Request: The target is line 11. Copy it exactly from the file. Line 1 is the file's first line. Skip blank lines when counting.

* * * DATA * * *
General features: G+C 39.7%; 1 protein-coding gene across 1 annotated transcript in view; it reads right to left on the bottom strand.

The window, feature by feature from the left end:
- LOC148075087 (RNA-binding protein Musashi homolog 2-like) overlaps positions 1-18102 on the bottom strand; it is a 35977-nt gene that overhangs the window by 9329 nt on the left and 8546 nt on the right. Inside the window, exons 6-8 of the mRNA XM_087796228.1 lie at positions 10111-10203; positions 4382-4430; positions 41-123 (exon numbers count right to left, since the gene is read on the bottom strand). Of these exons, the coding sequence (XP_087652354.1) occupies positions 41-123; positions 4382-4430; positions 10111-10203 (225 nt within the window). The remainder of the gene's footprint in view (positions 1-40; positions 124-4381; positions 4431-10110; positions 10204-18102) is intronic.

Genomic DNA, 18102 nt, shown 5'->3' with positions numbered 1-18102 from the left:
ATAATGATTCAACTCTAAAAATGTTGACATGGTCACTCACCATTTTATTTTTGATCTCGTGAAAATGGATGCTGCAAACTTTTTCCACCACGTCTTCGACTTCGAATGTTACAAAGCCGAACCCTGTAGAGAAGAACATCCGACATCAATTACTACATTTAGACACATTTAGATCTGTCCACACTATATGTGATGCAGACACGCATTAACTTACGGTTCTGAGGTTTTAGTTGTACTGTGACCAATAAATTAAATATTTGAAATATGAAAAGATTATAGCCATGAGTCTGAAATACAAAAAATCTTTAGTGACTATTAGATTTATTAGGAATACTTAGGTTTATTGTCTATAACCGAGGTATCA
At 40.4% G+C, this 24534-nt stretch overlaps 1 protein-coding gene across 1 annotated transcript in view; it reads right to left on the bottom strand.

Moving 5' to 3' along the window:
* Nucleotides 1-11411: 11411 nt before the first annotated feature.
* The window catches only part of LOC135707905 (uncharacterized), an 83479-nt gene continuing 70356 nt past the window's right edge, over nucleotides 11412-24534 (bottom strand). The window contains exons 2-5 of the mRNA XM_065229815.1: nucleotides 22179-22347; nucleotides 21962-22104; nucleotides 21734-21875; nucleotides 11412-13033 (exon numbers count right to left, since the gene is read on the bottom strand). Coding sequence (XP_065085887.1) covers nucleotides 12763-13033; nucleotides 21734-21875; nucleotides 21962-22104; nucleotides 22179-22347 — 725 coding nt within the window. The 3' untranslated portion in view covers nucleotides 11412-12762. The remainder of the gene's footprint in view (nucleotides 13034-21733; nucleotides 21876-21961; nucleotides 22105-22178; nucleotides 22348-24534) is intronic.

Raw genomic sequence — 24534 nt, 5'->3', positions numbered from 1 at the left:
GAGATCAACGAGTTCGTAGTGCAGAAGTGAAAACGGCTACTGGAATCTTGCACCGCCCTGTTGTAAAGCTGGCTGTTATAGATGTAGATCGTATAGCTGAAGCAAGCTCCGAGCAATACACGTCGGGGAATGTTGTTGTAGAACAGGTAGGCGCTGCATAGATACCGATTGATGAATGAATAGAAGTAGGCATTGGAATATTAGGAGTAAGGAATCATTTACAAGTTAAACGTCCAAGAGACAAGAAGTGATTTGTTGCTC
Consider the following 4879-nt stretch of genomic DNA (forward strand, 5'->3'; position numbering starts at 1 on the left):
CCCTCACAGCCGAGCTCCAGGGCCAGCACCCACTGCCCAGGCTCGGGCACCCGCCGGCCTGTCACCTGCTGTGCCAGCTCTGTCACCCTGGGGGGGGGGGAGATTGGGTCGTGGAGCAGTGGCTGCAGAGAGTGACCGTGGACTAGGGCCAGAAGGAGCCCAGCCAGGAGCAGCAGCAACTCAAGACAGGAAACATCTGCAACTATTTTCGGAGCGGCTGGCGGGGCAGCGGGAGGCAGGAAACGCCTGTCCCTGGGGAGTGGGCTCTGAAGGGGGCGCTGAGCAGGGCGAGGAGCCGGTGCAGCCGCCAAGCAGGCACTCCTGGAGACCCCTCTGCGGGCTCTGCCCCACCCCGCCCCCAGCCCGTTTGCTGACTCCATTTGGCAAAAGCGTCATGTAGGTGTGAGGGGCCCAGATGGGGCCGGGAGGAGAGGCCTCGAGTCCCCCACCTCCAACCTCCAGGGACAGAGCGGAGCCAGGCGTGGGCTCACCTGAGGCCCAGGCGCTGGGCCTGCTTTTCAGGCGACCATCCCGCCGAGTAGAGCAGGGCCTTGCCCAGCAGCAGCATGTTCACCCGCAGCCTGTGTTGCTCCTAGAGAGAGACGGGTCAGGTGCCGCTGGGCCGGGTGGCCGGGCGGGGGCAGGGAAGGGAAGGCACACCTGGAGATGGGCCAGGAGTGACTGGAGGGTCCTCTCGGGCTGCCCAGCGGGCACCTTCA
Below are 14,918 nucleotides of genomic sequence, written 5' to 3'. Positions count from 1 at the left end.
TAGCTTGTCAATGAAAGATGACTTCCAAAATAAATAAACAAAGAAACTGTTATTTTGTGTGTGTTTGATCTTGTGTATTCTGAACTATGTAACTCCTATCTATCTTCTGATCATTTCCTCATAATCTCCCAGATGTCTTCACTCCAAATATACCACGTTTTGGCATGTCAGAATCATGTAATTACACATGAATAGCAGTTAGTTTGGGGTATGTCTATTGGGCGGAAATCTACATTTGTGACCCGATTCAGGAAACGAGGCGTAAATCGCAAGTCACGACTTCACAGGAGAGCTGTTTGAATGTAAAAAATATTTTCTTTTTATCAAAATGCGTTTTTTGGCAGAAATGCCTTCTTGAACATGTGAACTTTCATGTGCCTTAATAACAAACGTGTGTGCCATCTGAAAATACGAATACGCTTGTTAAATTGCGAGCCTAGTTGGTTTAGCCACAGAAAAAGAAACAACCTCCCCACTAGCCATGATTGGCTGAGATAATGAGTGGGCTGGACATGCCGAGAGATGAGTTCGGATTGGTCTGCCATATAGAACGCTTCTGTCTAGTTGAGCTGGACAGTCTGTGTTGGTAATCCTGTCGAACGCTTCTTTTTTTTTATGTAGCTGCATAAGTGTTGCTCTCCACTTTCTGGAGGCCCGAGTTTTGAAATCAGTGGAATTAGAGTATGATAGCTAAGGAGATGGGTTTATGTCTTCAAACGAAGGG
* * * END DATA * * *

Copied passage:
GAGATCAACGAGTTCGTAGTGCAGAAGTGAAAACGGCTACTGGAATCTTGCACCGCCCTGTTGTAAAGCTGGCTGTTATAGATGTAGATCGTATAGCTGAAGCAAGCTCCGAGCAATACACGTCGGGGAATGTTGTTGTAGAACAGGTAGGCGCTGCATAGATACCGATTGATGAATGAATAGAAGTAGGCATTGGAATATTAGGAGTAAGGAATCATTTACAAGTTAAACGTCCAAGAGACAAGAAGTGATTTGTTGCTC